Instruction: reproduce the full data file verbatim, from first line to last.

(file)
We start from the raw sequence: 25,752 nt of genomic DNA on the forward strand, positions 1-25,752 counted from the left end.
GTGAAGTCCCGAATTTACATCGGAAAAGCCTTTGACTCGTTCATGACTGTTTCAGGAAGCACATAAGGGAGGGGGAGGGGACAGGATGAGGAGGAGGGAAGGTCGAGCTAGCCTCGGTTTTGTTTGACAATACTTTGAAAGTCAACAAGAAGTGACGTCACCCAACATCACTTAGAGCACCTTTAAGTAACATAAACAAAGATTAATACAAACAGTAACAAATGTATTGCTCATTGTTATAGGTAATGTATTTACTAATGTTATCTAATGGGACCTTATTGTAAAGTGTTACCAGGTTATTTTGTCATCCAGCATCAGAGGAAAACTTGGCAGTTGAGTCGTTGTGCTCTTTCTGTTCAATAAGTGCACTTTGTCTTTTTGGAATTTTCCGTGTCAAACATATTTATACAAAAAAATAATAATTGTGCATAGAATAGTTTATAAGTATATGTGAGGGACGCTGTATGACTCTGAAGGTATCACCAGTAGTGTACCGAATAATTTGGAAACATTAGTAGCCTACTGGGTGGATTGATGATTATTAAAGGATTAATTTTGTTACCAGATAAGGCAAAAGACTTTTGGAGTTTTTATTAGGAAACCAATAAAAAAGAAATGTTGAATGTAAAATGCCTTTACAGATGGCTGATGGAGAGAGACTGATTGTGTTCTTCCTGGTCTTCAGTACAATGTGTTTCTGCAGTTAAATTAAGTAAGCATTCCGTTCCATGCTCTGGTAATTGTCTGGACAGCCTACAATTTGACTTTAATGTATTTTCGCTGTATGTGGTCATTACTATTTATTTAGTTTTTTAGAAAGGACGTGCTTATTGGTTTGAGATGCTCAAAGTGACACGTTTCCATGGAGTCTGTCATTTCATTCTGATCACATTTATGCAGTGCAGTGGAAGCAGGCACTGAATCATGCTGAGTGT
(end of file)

We start from the raw sequence: 25,752 nt of genomic DNA on the forward strand, positions 1-25,752 counted from the left end.
GTGAAGTCCCGAATTTACATCGGAAAAGCCTTTGACTCGTTCATGACTGTTTCAGGAAGCACATAAGGGAGGGGGAGGGGACAGGATGAGGAGGAGGGAAGGTCGAGCTAGCCTCGGTTTTGTTTGACAATACTTTGAAAGTCAACAAGAAGTGACGTCACCCAACATCACTTAGAGCACCTTTAAGTAACATAAACAAAGATTAATACAAACAGTAACAAATGTATTGCTCATTGTTATAGGTAATGTATTTACTAATGTTATCTAATGGGACCTTATTGTAAAGTGTTACCAGGTTATTTTGTCATCCAGCATCAGAGGAAAACTTGGCAGTTGAGTCGTTGTGCTCTTTCTGTTCAATAAGTGCACTTTGTCTTTTTGGAATTTTCCGTGTCAAACATATTTATACAAAAAAATAATAATTGTGCATAGAATAGTTTATAAGTATATGTGAGGGACGCTGTATGACTCTGAAGGTATCACCAGTAGTGTACCGAATAATTTGGAAACATTAGTAGCCTACTGGGTGGATTGATGATTATTAAAGGATTAATTTTGTTACCAGATAAGGCAAAAGACTTTTGGAGTTTTTATTAGGAAACCAATAAAAAAGAAATGTTGAATGTAAAATGCCTTTACAGATGGCTGATGGAGAGAGACTGATTGTGTTCTTCCTGGTCTTCAGTACAATGTGTTTCTGCAGTTAAATTAAGTAAGCATTCCGTTCCATGCTCTGGTAATTGTCTGGACAGCCTACAATTTGACTTTAATGTATTTTCGCTGTATGTGGTCATTACTATTTATTTAGTTTTTTAGAAAGGACGTGCTTATTGGTTTGAGATGCTCAAAGTGACACGTTTCCATGGAGTCTGTCATTTCATTCTGATCACATTTATGCAGTGCAGTGGAAGCAGGCACTGAATCATGCTGAGTGT